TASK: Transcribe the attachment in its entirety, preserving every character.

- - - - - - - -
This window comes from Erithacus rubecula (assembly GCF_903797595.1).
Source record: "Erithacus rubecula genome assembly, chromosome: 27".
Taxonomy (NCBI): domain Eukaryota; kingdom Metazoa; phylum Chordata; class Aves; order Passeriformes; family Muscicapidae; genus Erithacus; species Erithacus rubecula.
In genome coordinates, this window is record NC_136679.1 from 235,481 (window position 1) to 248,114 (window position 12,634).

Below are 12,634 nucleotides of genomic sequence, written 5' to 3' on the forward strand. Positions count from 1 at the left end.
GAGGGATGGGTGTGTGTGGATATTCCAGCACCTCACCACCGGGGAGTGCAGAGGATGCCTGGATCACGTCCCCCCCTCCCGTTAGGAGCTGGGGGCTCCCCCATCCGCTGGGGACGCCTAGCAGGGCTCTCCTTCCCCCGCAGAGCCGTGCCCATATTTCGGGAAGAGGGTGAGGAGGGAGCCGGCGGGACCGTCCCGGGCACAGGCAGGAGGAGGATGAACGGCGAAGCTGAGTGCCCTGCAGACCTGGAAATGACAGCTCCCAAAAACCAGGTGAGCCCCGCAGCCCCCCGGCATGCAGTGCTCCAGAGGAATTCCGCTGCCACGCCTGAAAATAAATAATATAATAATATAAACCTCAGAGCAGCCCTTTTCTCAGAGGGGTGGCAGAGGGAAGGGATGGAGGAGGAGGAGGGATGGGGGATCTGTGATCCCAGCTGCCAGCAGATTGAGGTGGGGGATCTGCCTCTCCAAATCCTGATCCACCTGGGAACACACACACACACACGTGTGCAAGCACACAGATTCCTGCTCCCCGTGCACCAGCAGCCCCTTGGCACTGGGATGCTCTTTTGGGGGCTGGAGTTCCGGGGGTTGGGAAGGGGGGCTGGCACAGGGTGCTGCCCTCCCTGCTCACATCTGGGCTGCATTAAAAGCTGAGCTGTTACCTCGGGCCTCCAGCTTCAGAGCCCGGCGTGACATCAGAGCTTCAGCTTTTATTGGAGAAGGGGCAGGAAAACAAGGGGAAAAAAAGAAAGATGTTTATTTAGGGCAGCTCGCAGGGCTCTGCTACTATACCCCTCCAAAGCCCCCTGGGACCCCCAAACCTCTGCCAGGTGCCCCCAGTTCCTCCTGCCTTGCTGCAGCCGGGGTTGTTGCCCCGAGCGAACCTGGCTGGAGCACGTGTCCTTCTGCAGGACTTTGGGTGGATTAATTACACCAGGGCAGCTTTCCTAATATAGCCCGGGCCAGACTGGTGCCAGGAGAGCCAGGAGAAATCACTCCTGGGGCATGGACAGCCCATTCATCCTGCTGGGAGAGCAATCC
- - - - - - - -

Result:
This window comes from Erithacus rubecula (assembly GCF_903797595.1).
Source record: "Erithacus rubecula genome assembly, chromosome: 27".
Taxonomy (NCBI): domain Eukaryota; kingdom Metazoa; phylum Chordata; class Aves; order Passeriformes; family Muscicapidae; genus Erithacus; species Erithacus rubecula.
In genome coordinates, this window is record NC_136679.1 from 235,481 (window position 1) to 248,114 (window position 12,634).

Below are 12,634 nucleotides of genomic sequence, written 5' to 3' on the forward strand. Positions count from 1 at the left end.
GAGGGATGGGTGTGTGTGGATATTCCAGCACCTCACCACCGGGGAGTGCAGAGGATGCCTGGATCACGTCCCCCCCTCCCGTTAGGAGCTGGGGGCTCCCCCATCCGCTGGGGACGCCTAGCAGGGCTCTCCTTCCCCCGCAGAGCCGTGCCCATATTTCGGGAAGAGGGTGAGGAGGGAGCCGGCGGGACCGTCCCGGGCACAGGCAGGAGGAGGATGAACGGCGAAGCTGAGTGCCCTGCAGACCTGGAAATGACAGCTCCCAAAAACCAGGTGAGCCCCGCAGCCCCCCGGCATGCAGTGCTCCAGAGGAATTCCGCTGCCACGCCTGAAAATAAATAATATAATAATATAAACCTCAGAGCAGCCCTTTTCTCAGAGGGGTGGCAGAGGGAAGGGATGGAGGAGGAGGAGGGATGGGGGATCTGTGATCCCAGCTGCCAGCAGATTGAGGTGGGGGATCTGCCTCTCCAAATCCTGATCCACCTGGGAACACACACACACACACGTGTGCAAGCACACAGATTCCTGCTCCCCGTGCACCAGCAGCCCCTTGGCACTGGGATGCTCTTTTGGGGGCTGGAGTTCCGGGGGTTGGGAAGGGGGGCTGGCACAGGGTGCTGCCCTCCCTGCTCACATCTGGGCTGCATTAAAAGCTGAGCTGTTACCTCGGGCCTCCAGCTTCAGAGCCCGGCGTGACATCAGAGCTTCAGCTTTTATTGGAGAAGGGGCAGGAAAACAAGGGGAAAAAAAGAAAGATGTTTATTTAGGGCAGCTCGCAGGGCTCTGCTACTATACCCCTCCAAAGCCCCCTGGGACCCCCAAACCTCTGCCAGGTGCCCCCAGTTCCTCCTGCCTTGCTGCAGCCGGGGTTGTTGCCCCGAGCGAACCTGGCTGGAGCACGTGTCCTTCTGCAGGACTTTGGGTGGATTAATTACACCAGGGCAGCTTTCCTAATATAGCCCGGGCCAGACTGGTGCCAGGAGAGCCAGGAGAAATCACTCCTGGGGCATGGACAGCCCATTCATCCTGCTGGGAGAGCAATCC